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Two Viewpoints

Two Viewpoints Jennifer Job The University of North Carolina at Chapel Hill jgjob@email.unc.edu At The High School Journal, we have begun an effort to use our editorial space for addressing current events. In our last issue, we discussed Arne Duncan's take on Schools of Ed. But when Newsweek published an editorial by Bill Gates ("A Quiet Revolution", 1/25/2010) addressing the roles of foundations and technology in education, we decided to do something slightly different. Many important issues are raised in Gates' piece (taken from a longer letter to the Gates Foundation)--incentive pay, the use of technology in the classroom, the place that foundations have in our schools, how outside funding should be used--just to name a few. In a larger sense, Gates' essay is a timely address on the purpose of schooling. Considering President Obama's State of the Union speech calling for competition with China and India, and the new Race to the Top initiative, policy seems to be turning towards production of a labor force, rather than the social justice agenda promoted by many Schools of Education. Thus begins an interesting and urgent paradox: What happens when the goals of those training teachers are fundamentally different from those who http://www.deepdyve.com/assets/images/DeepDyve-Logo-lg.png The High School Journal University of North Carolina Press

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Publisher
University of North Carolina Press
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Copyright © University of North Carolina Press
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1534-5157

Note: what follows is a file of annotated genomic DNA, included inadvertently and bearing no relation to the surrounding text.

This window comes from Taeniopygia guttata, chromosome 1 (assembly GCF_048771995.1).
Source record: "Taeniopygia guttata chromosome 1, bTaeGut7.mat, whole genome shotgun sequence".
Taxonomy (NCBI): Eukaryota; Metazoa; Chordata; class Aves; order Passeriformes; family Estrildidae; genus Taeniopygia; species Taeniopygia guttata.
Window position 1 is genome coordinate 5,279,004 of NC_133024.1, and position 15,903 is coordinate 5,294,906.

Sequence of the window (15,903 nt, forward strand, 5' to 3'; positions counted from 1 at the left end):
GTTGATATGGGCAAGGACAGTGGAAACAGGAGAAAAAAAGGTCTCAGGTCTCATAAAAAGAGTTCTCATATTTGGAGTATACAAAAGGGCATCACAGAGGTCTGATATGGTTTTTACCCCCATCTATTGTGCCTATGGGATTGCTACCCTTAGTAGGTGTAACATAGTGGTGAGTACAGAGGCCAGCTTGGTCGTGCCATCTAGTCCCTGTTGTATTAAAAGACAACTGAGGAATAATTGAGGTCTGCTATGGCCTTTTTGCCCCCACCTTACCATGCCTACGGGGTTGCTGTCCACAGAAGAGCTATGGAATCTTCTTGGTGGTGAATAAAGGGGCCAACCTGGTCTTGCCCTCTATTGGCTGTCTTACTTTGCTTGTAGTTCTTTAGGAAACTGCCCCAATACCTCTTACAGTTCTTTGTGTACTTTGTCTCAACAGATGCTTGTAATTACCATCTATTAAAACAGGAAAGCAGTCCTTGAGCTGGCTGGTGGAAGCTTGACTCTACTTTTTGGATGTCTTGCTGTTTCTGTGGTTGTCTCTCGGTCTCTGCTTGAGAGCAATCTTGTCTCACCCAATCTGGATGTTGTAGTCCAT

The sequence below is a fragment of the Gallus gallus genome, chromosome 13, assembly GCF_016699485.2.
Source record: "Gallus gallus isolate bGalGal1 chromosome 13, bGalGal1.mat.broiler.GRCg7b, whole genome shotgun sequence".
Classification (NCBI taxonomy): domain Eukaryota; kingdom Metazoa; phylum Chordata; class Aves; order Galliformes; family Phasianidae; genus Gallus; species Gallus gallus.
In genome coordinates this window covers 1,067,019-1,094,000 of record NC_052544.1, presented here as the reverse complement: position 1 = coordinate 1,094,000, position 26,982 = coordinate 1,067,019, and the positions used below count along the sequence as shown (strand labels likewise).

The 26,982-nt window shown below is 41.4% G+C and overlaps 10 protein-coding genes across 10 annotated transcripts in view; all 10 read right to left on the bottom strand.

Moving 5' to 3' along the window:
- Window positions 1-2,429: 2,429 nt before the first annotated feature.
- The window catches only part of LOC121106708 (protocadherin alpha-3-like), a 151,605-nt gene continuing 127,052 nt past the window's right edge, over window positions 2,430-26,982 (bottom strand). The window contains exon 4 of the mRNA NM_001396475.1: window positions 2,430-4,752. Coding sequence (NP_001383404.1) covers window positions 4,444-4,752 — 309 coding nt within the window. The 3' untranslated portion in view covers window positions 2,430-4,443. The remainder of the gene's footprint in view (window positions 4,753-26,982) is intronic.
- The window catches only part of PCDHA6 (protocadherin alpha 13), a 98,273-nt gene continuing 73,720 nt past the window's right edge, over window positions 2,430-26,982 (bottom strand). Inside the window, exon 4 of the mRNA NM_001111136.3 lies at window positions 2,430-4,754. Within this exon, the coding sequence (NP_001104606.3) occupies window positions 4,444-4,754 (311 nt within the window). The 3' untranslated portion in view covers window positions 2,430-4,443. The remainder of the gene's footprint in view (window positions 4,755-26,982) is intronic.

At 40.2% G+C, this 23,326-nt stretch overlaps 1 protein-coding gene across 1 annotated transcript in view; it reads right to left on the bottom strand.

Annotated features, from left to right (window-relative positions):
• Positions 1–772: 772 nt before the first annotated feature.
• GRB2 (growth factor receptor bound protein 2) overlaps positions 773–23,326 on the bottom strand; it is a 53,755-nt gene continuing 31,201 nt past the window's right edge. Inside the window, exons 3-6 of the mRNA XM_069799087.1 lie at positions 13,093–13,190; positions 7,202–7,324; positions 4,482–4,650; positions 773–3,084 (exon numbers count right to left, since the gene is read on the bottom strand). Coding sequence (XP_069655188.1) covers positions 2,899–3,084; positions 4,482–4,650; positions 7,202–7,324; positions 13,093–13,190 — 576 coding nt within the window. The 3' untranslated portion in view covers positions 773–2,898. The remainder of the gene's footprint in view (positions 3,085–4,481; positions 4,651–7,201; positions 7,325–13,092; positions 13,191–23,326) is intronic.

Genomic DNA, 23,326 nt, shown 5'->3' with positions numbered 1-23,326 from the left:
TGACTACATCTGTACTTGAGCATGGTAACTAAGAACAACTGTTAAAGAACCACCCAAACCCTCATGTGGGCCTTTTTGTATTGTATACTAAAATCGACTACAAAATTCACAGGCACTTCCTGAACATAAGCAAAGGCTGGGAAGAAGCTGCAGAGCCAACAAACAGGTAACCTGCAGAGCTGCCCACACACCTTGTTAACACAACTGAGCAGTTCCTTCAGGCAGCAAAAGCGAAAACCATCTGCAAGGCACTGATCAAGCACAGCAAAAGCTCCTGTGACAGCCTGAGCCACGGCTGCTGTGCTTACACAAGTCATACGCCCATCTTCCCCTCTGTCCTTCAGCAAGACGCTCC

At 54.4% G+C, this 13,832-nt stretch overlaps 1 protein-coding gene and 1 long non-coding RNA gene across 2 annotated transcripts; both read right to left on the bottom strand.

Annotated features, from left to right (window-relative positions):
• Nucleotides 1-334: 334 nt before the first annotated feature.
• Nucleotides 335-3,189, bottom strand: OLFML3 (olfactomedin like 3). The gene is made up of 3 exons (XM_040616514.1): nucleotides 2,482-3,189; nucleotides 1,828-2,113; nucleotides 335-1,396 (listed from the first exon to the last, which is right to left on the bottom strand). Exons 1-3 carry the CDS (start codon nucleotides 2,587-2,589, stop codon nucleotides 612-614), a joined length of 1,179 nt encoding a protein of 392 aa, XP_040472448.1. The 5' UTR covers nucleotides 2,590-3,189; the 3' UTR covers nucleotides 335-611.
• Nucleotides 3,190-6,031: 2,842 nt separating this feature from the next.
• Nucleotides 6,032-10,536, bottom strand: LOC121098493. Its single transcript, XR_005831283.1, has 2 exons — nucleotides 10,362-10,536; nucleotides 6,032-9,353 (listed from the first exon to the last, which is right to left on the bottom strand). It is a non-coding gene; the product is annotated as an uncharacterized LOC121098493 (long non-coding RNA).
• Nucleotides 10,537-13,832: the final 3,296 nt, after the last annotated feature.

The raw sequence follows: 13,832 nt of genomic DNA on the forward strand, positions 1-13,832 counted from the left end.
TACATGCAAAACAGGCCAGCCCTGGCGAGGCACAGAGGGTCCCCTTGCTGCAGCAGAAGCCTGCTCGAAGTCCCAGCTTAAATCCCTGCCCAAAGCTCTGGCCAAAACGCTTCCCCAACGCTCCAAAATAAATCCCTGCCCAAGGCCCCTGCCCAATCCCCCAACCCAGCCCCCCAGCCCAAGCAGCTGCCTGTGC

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Abstract

Jennifer Job The University of North Carolina at Chapel Hill jgjob@email.unc.edu At The High School Journal, we have begun an effort to use our editorial space for addressing current events. In our last issue, we discussed Arne Duncan's take on Schools of Ed. But when Newsweek published an editorial by Bill Gates ("A Quiet Revolution", 1/25/2010) addressing the roles of foundations and technology in education, we decided to do something slightly different. Many important issues are raised in Gates' piece (taken from a longer letter to the Gates Foundation)--incentive pay, the use of technology in the classroom, the place that foundations have in our schools, how outside funding should be used--just to name a few. In a larger sense, Gates' essay is a timely address on the purpose of schooling. Considering President Obama's State of the Union speech calling for competition with China and India, and the new Race to the Top initiative, policy seems to be turning towards production of a labor force, rather than the social justice agenda promoted by many Schools of Education. Thus begins an interesting and urgent paradox: What happens when the goals of those training teachers are fundamentally different from those who

Journal

The High School JournalUniversity of North Carolina Press

Published: Jul 8, 2010

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